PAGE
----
Health status may also be based on the presence of which disease can be divided into acute conditions and chronic conditions. The most common method of determining the presence of disease in a population is by reviewing hospital medical records. When measuring African-American health based on reported acute conditions, it would appear that African-American health is better than that of European-Americans. For the age group under eighteen, 36.3% fewer African-Americans than European-Americans reported acute health conditions; for the 18-44 age group, 15.9% fewer African-Americans than European-Americans reported acute conditions; and, for ages 45 and above, 10.1% reported fewer conditions. Interestingly, despite the seemingly lower incidence of acute diseases among African-Americans, they have a higher mortality rate from acute conditions than European-Americans have.
The percentage calculated for limitations in activity due to chronic diseases is higher in African-Americans than in European-Americans for all age groups. For instance, for the under-18 age group, 20% more African-Americans than European-Americans reported limitations in activity because of chronic disease; for the 18-44 age, group 22.5% more African-Americans than European-Americans reported limitations; in the 45-64 age group, 34.8% more African-Americans than European-Americans reported limitations; and in the 65-69 age group, 31.6% more African-Americans reported limitations than European-Americans. Finally, in the seventy-and-over age group, 23.8% more African-Americans than European-Americans reported limitations. Therefore, while African-Americans report fewer acute conditions, they tend to report more limitations based on chronic conditions.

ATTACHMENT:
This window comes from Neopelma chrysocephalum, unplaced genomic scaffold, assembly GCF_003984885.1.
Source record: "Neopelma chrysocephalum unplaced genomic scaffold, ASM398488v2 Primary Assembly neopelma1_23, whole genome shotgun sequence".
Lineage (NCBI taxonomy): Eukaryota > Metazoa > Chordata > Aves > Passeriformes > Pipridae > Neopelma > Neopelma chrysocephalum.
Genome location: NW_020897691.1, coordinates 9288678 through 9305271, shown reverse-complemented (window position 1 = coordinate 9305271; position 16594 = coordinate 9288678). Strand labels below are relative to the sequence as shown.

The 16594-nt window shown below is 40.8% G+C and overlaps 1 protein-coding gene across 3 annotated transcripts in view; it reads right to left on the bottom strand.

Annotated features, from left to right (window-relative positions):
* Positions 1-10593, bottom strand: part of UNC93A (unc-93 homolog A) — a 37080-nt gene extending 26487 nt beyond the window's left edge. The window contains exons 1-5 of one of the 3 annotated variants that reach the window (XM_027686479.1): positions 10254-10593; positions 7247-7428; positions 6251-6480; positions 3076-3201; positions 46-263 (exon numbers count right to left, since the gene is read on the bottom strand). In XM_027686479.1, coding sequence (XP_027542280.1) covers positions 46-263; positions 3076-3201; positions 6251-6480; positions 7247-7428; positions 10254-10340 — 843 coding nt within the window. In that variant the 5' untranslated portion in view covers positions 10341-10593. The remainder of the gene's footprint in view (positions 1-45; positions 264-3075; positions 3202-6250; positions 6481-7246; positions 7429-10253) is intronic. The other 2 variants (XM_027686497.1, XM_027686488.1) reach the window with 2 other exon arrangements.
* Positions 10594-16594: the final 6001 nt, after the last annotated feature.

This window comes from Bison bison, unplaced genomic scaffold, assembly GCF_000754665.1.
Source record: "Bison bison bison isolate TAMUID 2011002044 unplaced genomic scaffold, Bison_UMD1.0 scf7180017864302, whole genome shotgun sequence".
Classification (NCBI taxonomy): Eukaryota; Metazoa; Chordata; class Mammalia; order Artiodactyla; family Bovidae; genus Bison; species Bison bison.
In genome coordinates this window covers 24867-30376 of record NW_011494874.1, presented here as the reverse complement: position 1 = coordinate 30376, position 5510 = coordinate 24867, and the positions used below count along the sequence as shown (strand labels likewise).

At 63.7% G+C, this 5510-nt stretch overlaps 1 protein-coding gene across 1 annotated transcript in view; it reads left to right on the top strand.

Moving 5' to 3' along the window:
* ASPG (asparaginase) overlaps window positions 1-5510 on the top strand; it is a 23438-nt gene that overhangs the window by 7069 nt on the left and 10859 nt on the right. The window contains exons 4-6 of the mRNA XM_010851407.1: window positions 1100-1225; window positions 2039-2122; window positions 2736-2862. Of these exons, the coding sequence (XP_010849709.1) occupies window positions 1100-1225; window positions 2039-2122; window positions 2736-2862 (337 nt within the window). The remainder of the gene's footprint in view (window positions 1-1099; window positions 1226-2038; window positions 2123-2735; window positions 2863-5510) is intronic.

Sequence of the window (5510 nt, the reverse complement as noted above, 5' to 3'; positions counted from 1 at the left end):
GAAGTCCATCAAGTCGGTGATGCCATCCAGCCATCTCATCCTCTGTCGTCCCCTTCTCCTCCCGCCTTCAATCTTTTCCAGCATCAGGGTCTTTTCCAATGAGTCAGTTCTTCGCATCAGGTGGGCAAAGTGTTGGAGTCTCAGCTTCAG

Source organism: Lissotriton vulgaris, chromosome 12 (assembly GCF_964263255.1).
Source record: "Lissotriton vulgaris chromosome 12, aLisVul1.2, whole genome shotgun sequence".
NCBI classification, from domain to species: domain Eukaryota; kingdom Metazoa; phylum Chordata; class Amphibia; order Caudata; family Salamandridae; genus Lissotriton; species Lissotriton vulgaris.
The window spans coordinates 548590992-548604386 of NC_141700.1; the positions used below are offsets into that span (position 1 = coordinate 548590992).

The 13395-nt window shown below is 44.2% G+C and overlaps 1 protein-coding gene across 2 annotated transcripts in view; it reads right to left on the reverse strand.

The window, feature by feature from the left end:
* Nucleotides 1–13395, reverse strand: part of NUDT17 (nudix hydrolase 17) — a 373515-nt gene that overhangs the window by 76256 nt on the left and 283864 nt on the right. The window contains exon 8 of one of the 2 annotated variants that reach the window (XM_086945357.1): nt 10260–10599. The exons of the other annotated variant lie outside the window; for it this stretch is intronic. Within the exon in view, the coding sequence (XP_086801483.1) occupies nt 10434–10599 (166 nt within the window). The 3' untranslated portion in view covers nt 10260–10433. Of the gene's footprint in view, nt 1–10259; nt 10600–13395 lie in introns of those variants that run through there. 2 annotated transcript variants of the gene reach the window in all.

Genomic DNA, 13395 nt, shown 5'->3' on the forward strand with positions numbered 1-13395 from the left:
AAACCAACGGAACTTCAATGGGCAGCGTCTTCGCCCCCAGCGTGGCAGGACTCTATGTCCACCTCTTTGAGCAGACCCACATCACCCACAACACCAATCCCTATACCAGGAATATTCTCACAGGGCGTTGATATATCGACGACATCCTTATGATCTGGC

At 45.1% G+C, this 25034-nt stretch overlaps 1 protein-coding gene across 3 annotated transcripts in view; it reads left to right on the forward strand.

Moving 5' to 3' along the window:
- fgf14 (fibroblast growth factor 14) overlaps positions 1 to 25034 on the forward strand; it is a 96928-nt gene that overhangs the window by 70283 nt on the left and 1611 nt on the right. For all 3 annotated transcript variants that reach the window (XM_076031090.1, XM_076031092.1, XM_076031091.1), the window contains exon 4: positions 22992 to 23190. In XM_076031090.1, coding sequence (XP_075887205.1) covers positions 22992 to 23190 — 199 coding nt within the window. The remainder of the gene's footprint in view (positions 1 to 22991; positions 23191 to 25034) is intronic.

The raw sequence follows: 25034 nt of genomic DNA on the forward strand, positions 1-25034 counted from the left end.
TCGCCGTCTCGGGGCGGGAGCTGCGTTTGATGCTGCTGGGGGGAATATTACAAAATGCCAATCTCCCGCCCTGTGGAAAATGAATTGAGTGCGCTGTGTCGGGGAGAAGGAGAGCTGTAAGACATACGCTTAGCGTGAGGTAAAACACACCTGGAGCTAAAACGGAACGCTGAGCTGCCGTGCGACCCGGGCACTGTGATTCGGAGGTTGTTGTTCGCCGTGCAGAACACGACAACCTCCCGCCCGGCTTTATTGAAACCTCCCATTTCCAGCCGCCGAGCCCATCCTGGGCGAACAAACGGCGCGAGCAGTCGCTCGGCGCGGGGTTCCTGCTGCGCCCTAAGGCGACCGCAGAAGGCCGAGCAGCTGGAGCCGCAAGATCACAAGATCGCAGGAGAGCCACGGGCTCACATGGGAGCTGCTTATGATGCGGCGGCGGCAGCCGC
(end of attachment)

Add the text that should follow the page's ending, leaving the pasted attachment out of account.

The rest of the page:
E. Health Status: African-Americans' Low Birth Weight Rate
Low birth weight is a common measurement of the health of infants. Low birth weight is defined as weight of less than 2500 grams. Prior to the 1960's, low birth weight infants had a very low chance of survival. As survival rates improved, low birth weight babies were often found to suffer extensive handicaps, including severe and moderate mental retardation, cerebral palsy, seizure disorder, blindness, hearing defects, and behavioral, learning, and language disorders. Therefore, low birth weight can be an objective measurement of future health status.
In 1980, European-Americans had a low birth weight rate of 5.7%, while African-Americans had a low-birth-weight rate of 12.5%. The evidence indicates that while low birth weight is holding steady at 5.7% for European-Americans, it has actually risen over the last 12 years to 12.7% for African-Americans. Therefore, African-American infants are 222.81% more likely to suffer from low birth weight and its accompanying handicaps.
F. Health Status: African-Americans' Death Rate
The most objective measure of health is the death rate. Despite some subjective self-reporting (dissatisfaction, discomfort and acute disease), which might suggest equal, if not better well-being among the African-American population, the objective statistics based on death show just the opposite.
Wounded, [racism] retreated to more subtle expressions from its most deeply entrenched bunker . . . [F]orms of sophisticated racism attached to economic opportunities unfortunately can still be found today.